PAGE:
Sun, 08/08/2021 - 4:11am

Different Opinions

Andrew Brace weighs in on varying priorities -- and the danger of numbers

The judging of purebred dogs revolves around one basic principle: the judge of the day places the dogs in front of him or her in order of merit, based on each individual’s closeness to its breed standard.

That should be the only consideration, yet unfortunately all too often we see other factors clouding the issue. We see dogs winning unfairly because they may have an advantage of one kind or another, be that of breeding, ownership or winning record. Likewise, we see dogs losing unfairly for similar reasons. While some dogs may pile up major wins because judges feel obliged to follow form, we also see some judges (political breeder-judges in the main) who delight in demoting the reigning champion in favor of mediocrity for reasons that are clearly questionable.

Breed standards were originally drawn up by the breeds’ founders as a written description of the ideal adult specimen in any given breed. In the majority of breeds, the requirement for physical attributes tended to be function related; very few breed standards were designed purely around aesthetic qualities, as even the Toy breeds tended more often than not to be miniaturized examples of essentially functional breeds.

Over the years they may have been streamlined and tweaked a little, but for the most part breed standards remain unaltered. Yet there can be no denying that many breeds have changed dramatically in their physical appearance, and these changes go beyond the superficial aspect of just more sophisticated grooming and presentation. More often than not, breeds change gradually for a variety of reasons, and the changes may be almost imperceptible, as they happen over a period of time. Breeds often go through phases when fashion dictates a longer neck, a shorter muzzle, a shorter back, more angulated rear or whatever, and in time the basic perceived template of the breed is altered as different styles emerge.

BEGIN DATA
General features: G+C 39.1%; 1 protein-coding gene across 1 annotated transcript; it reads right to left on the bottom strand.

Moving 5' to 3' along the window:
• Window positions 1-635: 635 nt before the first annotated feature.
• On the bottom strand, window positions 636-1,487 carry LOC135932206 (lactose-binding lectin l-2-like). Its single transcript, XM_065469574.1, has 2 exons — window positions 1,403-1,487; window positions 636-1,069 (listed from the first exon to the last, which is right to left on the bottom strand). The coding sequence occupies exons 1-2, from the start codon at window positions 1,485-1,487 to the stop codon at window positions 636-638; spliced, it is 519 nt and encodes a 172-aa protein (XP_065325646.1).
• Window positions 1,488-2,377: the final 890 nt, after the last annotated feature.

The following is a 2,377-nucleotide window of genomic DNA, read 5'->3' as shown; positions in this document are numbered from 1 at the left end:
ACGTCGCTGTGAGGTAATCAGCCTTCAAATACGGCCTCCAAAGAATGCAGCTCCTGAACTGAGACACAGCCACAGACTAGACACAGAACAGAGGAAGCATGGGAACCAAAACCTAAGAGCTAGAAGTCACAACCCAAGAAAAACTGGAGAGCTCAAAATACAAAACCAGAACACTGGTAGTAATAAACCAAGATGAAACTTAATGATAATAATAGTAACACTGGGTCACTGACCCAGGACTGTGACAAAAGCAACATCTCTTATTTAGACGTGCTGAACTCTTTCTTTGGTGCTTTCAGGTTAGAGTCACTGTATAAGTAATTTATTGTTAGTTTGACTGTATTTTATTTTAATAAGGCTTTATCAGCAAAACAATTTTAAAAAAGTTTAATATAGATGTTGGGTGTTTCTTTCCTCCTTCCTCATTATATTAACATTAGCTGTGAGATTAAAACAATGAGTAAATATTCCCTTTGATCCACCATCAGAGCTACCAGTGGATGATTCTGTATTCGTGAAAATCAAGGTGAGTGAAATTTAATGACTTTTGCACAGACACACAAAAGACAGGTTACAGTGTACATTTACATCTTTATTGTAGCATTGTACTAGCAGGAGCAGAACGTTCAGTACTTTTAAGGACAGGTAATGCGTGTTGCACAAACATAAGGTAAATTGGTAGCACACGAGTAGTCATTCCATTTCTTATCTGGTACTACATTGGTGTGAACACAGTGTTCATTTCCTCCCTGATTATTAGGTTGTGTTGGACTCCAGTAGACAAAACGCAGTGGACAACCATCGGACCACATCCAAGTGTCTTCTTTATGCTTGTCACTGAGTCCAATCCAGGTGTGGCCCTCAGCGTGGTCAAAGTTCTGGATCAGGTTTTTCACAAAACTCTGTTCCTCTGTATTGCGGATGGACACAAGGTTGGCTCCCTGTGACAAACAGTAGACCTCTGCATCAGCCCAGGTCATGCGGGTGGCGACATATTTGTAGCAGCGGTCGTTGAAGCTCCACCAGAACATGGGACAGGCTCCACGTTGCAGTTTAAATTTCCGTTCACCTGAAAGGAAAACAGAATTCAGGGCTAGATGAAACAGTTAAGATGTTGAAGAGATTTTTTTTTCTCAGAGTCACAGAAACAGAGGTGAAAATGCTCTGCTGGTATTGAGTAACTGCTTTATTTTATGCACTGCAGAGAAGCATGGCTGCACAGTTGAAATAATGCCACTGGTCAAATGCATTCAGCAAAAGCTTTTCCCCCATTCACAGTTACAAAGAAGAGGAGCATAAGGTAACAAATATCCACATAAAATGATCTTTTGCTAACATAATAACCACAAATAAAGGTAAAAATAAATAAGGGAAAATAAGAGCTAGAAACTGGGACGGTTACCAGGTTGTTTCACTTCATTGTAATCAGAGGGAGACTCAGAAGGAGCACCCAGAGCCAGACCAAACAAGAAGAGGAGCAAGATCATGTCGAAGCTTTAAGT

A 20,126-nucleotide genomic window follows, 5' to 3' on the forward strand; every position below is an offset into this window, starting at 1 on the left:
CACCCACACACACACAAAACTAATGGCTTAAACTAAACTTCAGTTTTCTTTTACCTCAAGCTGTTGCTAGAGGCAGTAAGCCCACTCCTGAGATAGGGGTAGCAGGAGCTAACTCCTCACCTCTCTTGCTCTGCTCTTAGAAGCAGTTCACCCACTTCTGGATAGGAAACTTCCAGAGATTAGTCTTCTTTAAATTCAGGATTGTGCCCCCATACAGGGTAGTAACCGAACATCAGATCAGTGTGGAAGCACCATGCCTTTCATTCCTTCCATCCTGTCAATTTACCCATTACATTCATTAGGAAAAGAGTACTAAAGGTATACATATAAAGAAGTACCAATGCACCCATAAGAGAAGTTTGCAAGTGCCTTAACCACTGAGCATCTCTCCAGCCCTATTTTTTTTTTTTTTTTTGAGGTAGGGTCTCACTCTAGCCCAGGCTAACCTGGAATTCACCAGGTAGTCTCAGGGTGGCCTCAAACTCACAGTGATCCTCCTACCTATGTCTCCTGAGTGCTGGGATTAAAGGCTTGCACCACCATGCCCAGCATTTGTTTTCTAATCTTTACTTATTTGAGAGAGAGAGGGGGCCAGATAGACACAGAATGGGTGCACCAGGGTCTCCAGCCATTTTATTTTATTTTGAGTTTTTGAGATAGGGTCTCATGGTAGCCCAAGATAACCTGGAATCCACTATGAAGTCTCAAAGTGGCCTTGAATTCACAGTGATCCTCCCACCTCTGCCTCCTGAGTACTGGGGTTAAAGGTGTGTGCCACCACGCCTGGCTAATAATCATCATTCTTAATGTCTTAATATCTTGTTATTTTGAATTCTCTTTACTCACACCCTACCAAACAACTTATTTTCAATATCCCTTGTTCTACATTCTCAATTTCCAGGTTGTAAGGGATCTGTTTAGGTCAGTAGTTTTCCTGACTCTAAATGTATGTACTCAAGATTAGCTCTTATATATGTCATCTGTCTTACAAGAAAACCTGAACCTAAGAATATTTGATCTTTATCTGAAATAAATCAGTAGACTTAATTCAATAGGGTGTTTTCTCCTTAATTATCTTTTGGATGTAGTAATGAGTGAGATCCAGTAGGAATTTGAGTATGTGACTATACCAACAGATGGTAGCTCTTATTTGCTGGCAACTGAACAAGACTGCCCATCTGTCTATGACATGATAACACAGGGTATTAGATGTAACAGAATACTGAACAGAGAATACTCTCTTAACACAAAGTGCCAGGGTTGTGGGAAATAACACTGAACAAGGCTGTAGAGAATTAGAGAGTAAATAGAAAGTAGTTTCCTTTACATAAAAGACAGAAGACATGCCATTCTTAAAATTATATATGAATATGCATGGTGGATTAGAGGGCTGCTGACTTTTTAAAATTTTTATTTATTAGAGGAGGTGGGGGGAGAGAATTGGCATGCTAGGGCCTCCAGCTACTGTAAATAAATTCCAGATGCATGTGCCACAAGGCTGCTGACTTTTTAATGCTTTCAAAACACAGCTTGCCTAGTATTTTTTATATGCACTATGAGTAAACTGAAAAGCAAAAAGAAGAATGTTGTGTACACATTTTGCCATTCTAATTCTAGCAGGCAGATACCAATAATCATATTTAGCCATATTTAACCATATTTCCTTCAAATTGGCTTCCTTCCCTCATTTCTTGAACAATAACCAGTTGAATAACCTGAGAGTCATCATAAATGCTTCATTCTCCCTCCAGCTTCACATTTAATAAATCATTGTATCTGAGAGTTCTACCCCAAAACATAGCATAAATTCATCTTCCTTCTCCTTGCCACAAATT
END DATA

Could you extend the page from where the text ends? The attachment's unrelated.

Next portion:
One of the expressions that irritates me most these days is “old fashioned,” which is often used in a derogatory sense, yet what is referred to as being “old fashioned” is often merely “correct.” One of the problems with judging is that judges develop surrounded by the dogs of their time, and their appreciation of the breed standard is obviously colored by those dogs. That is perfectly logical, and of course judging is by definition evaluating the dogs that are put in front of you, but to judge effectively you need to understand that some breeds may have drifted away from classic breed type and recognize that fact.

To quote the late Di Johnson, “These days people have a desire to judge more than they have a desire to learn.” Learning about a breed involves intense study of how it has evolved through history, what the original breed standard described, why the physical component parts of the breed should be as required, and what constitutes classic type.

The problem is that this classic type may not be present in the majority of dogs, and this is where judges can come undone. When faced with 20 dogs, 19 being of one “type” and one that is definitely different, it takes a very courageous, self-confident and knowledgeable judge to say that the one is correct and the others less so. Sadly, those qualities are not present in all judges, so they will take the easy option and presume that the majority are correct and the “odd man out” is wrong. This can account for outstanding dogs being missed simply because they do not look like the majority.